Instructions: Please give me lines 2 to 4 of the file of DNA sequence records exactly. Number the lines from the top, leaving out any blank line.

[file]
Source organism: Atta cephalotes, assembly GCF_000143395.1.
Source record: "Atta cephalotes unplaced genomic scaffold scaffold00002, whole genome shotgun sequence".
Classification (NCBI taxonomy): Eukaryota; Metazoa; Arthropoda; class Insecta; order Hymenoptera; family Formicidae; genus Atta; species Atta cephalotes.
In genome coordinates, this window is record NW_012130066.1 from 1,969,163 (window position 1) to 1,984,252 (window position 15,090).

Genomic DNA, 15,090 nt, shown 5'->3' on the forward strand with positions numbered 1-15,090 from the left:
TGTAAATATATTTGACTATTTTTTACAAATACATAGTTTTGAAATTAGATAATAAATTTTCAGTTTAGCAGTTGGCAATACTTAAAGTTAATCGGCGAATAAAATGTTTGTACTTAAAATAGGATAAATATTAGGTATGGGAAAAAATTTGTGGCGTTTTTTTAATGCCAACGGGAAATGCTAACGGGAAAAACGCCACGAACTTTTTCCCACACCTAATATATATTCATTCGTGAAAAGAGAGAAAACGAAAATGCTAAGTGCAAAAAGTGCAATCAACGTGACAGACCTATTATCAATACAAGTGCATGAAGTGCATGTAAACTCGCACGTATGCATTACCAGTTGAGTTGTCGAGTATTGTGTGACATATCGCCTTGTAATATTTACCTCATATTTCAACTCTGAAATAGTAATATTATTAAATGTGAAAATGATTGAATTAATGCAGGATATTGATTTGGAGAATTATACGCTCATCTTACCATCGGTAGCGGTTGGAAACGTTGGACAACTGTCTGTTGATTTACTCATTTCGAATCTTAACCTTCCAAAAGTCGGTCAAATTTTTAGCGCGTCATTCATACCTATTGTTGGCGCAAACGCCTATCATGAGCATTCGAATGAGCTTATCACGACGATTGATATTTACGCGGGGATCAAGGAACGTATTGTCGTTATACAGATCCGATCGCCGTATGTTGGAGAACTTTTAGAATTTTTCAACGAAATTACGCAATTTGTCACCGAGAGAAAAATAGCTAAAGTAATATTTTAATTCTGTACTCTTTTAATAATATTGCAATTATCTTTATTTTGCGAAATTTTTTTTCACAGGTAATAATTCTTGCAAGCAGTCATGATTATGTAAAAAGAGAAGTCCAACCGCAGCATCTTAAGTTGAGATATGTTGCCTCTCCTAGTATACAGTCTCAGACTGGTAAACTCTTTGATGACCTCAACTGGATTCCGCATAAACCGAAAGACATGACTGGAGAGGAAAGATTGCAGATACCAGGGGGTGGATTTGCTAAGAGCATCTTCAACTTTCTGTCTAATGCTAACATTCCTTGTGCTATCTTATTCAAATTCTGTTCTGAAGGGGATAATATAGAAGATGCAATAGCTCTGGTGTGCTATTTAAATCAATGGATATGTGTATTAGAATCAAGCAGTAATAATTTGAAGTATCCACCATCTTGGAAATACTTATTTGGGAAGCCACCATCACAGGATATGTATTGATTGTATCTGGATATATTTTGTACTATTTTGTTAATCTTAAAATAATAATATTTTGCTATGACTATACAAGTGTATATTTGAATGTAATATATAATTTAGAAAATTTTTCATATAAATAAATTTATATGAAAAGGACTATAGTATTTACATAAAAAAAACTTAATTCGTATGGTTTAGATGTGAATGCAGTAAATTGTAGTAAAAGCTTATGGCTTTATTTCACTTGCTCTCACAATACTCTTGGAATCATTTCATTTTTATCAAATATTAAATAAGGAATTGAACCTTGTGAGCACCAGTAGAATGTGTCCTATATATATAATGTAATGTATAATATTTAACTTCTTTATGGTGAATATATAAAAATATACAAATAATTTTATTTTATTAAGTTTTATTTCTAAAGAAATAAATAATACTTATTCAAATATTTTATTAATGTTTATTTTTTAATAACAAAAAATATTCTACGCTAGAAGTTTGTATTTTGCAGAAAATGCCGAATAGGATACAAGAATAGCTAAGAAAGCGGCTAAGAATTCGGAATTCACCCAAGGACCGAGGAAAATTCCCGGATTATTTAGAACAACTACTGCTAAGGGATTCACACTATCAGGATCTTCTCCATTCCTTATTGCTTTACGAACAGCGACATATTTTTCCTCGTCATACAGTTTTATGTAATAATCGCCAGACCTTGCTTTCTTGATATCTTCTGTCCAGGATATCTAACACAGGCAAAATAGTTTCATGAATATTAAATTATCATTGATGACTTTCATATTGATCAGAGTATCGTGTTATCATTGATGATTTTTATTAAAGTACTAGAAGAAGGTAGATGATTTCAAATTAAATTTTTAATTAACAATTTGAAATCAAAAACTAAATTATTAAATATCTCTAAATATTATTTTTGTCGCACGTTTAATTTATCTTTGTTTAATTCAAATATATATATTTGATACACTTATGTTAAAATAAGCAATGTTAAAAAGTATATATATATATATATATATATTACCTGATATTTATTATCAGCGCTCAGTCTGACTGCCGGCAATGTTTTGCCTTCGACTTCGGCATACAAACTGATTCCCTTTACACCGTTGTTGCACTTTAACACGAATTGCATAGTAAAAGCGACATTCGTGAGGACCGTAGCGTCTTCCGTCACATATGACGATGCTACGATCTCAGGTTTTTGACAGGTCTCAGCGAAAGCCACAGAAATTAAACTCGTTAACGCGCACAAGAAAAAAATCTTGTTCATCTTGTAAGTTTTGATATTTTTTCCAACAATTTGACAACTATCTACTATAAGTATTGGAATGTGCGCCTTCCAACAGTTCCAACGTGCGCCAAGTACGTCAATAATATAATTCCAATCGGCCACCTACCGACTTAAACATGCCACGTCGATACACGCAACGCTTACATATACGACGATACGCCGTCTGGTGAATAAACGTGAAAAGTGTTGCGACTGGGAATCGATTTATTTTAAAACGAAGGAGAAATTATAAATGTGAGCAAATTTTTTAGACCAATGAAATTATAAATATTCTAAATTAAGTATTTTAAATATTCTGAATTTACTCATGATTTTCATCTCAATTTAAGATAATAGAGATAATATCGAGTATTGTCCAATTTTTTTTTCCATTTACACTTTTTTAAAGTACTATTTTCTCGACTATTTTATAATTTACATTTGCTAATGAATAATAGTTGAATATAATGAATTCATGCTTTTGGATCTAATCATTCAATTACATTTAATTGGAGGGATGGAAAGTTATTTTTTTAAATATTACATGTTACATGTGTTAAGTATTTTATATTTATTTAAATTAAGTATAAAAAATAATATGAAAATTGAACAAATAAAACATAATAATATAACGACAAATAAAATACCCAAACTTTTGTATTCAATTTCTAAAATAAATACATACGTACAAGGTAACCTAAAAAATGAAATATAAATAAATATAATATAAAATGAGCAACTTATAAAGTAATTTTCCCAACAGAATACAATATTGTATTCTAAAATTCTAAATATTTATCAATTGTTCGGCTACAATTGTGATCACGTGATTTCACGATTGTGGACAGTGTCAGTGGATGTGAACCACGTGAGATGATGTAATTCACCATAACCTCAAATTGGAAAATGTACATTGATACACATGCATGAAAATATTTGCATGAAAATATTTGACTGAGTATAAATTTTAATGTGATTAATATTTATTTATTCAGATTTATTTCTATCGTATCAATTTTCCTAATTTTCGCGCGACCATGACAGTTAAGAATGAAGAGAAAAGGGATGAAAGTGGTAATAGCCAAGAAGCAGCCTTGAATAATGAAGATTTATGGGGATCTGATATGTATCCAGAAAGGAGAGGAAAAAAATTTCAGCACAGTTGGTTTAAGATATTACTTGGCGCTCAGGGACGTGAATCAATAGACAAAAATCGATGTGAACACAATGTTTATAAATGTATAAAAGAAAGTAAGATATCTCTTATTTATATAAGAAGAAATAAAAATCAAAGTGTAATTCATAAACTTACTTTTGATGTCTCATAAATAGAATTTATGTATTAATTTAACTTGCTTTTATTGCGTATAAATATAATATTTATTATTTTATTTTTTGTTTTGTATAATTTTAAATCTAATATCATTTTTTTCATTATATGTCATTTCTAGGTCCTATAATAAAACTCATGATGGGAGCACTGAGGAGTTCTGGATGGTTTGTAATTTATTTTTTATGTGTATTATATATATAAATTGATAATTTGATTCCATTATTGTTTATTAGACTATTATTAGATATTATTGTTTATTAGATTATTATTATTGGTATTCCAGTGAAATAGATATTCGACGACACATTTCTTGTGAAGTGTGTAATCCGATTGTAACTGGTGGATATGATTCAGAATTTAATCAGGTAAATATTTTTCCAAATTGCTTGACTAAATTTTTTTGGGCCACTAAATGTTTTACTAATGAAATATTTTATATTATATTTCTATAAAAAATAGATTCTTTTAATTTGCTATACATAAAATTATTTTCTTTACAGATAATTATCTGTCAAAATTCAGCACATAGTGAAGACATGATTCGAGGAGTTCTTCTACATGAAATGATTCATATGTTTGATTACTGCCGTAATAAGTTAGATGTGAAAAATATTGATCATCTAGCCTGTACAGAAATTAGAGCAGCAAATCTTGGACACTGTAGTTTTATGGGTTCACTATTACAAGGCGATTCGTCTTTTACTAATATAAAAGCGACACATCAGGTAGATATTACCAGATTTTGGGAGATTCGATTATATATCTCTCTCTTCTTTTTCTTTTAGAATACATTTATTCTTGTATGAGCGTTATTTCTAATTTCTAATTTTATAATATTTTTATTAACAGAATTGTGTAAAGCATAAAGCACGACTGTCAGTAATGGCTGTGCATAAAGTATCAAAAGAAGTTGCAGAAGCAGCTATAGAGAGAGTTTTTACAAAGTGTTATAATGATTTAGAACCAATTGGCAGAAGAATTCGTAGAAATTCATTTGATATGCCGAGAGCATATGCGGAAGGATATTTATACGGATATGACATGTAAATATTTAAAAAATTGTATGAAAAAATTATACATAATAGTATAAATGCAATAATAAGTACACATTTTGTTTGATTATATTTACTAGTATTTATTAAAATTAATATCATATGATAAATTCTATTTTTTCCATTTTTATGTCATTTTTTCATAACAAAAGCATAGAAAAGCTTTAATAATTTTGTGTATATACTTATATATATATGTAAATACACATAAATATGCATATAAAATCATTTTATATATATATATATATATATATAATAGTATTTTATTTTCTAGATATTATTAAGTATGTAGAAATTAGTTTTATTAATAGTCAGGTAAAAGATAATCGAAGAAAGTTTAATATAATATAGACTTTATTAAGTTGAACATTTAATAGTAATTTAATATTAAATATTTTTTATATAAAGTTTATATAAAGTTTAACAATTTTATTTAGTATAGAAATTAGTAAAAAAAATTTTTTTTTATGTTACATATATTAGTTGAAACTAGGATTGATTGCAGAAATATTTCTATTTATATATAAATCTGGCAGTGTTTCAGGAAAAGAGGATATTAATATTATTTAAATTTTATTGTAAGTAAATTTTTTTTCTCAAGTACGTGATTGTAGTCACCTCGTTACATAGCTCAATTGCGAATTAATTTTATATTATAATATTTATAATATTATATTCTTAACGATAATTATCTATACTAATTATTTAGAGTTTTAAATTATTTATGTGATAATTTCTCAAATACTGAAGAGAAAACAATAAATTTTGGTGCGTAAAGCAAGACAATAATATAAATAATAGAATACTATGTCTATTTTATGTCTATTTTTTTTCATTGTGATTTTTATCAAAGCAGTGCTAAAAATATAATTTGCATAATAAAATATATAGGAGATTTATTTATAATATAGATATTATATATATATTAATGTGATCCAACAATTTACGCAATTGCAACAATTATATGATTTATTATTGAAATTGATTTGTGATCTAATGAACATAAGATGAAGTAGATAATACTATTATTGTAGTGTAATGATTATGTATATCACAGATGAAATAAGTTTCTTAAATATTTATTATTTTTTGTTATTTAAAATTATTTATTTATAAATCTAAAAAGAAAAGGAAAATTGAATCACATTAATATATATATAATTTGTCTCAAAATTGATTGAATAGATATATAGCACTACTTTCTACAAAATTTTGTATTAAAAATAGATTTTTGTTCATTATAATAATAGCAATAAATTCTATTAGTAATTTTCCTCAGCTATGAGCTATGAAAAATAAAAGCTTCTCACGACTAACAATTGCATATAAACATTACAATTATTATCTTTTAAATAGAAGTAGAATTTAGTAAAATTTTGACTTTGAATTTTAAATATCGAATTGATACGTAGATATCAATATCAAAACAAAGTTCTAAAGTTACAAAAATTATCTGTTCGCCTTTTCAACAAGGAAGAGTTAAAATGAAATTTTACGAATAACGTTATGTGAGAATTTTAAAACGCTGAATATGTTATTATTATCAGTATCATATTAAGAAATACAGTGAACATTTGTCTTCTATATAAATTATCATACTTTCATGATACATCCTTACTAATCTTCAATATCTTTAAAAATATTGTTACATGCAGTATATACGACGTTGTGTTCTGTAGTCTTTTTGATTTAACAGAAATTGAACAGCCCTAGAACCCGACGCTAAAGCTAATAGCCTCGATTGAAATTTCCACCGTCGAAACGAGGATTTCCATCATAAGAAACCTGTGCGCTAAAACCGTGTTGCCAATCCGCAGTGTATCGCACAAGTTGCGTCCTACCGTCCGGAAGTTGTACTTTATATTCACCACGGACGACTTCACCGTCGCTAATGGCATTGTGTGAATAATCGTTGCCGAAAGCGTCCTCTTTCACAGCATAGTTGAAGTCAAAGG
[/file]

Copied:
Source record: "Atta cephalotes unplaced genomic scaffold scaffold00002, whole genome shotgun sequence".
Classification (NCBI taxonomy): Eukaryota; Metazoa; Arthropoda; class Insecta; order Hymenoptera; family Formicidae; genus Atta; species Atta cephalotes.
In genome coordinates, this window is record NW_012130066.1 from 1,969,163 (window position 1) to 1,984,252 (window position 15,090).